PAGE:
SDSU hosts conference on reason

by Kevin Smead


Last weekend, San Diego State hosted the first “Toward a Reasonable World: The Heritage of Western Humanism, Skepticism, and Freethought” conference at the Town and Country Resort Hotel in Mission Valley.

The conference brought together prominent figures from numerous fields to deliver papers and present about a wide variety of topics, ranging from the forms of unbelief and its origins, to modern interpretations of these varying schools of thought.

Chair of the department of religious studies Dr. Rebecca Moore organized the event along with Dr. Robert Tapp, the current faculty chair and dean emeritus of the Humanist Institute in New York.

The three-day event covered a wide swath of intellectual ground, focusing on themes of science, society, religious belief and nonbelief.

The conference was held in part to honor the birthday of Michael Servetus. He was a 16th century Spanish scholar and theologian executed in 1553 for his published treatise rejecting the Christian doctrine of the Holy Trinity.

After a Friday night kickoff and discourse given by Dr. Ronald Numbers of the University of Wisconsin-Madison on Creationism and its contribution to modern unbelief, the majority of Saturday morning focused on Servetus and his life, work and legacy.

In the afternoon, the focus shifted to the 18th century, with speakers including James Herrick, former editor of The New Humanist for more than 20 years. Topics included the British Enlightenment, as well as unbelief in early-modern France.

Saturday evening proved to be diverse, as alternatives to unbelief were discussed, including presentations from Unitarian Universalist minister Mark Harris and expert on African-American religion, Dr. Anthony Pinn. More topics included atheism in the Romantic period as well as gender and American atheism.

Sunday brought the conference into a modern and global perspective. Focusing on the 20th century to the present, there was representation from different parts of the world, such as India and China.

Tapp concluded the conference by speaking on the future of humanism, skepticism and freethought movements.

When asked to define the terms, many of the presenters had varying definitions.

“We jokingly say these things are like herding cats,” Tapp said. “They don’t organize well.”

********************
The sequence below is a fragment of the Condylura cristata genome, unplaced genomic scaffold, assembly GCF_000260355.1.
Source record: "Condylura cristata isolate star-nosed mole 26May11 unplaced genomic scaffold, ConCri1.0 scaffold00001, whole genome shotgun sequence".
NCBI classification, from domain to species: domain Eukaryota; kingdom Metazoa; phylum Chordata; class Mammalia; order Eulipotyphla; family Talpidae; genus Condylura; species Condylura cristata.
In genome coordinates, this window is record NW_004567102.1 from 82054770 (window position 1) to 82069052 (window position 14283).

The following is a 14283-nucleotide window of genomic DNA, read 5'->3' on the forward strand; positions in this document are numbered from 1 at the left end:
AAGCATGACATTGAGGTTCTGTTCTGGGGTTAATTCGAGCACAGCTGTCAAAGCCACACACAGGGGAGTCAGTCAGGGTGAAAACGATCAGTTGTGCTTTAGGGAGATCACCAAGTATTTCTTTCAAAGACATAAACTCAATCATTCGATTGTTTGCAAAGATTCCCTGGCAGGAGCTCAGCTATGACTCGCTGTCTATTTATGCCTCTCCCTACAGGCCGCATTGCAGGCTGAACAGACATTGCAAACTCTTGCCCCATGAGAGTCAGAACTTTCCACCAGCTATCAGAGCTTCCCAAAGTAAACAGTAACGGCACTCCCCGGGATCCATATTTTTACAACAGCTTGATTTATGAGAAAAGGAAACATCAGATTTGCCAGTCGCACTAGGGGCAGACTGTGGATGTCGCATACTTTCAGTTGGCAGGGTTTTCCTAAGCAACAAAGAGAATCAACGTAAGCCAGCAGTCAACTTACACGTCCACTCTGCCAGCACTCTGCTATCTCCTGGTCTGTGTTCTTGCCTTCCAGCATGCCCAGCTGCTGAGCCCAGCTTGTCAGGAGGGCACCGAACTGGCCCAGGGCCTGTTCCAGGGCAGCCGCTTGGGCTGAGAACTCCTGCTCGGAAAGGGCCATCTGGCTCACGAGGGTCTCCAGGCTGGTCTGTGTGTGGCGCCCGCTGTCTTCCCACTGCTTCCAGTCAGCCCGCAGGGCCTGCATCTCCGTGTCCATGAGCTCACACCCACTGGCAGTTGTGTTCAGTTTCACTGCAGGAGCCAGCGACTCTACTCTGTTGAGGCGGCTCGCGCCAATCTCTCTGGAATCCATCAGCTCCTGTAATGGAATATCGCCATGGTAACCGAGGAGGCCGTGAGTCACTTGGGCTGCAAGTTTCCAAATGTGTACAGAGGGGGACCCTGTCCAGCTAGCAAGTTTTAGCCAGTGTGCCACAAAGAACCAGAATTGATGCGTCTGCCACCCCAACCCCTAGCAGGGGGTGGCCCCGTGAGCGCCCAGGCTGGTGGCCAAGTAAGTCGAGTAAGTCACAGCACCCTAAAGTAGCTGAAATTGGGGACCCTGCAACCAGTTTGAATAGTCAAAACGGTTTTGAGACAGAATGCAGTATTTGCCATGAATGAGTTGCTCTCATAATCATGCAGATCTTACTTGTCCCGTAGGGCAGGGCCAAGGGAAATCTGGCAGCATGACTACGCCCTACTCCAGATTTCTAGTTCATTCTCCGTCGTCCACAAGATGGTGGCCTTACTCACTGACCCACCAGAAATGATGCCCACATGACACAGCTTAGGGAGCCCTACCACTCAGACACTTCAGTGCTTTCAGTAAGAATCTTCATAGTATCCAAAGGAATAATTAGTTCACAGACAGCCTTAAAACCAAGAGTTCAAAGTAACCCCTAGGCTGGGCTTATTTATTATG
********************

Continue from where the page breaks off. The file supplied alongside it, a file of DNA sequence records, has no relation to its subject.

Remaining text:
However, there were similar themes in their responses.

“Humanism, skepticism and freethought affords us a way of thinking about and wrestling with what takes place in the world without safety nets,” Pinn said. “It makes us fully accountable and responsible for what we do, why we do it and how we do it.”

“Humanism,” Herrick said, “is a kind of nonreligion with values.”

British literary scholar Dr. Martin Priestman said, “I think the word atheist is all right and probably should be used, but I’m aware of the issues it raises. Free thought seems to me something hard for anyone to disagree with, but the truth is that it involves a lot of doubt of learned religious tenants.”

As for the future of the conference, Tapp discussed plans to produce a book from the oral papers presented. The conference’s ultimate goal, he said, is to promote and foster a culture in which nonbelievers of all kinds can be open about their beliefs without fear of rejection and persecution.

The initial idea for the conference came from Dr. J. Gordon Melton, who is the director of the Institute for the Study of American Religion and distinguished professor of American religious history at Baylor University. Melton has been active in the field of religious studies for 40 years, authoring more than 40 different texts, including the “Encyclopedia of American Religion.”

The conference was underwritten by the James Hervey Johnson Educational Charitable Trust, with co-sponsorship from the SDSU departments of Religious Studies, Classics and Humanities, and Philosophy, as well as the SDSU Institute for Ethics and Public Affairs and The Study of American Religion, from Santa Barbara.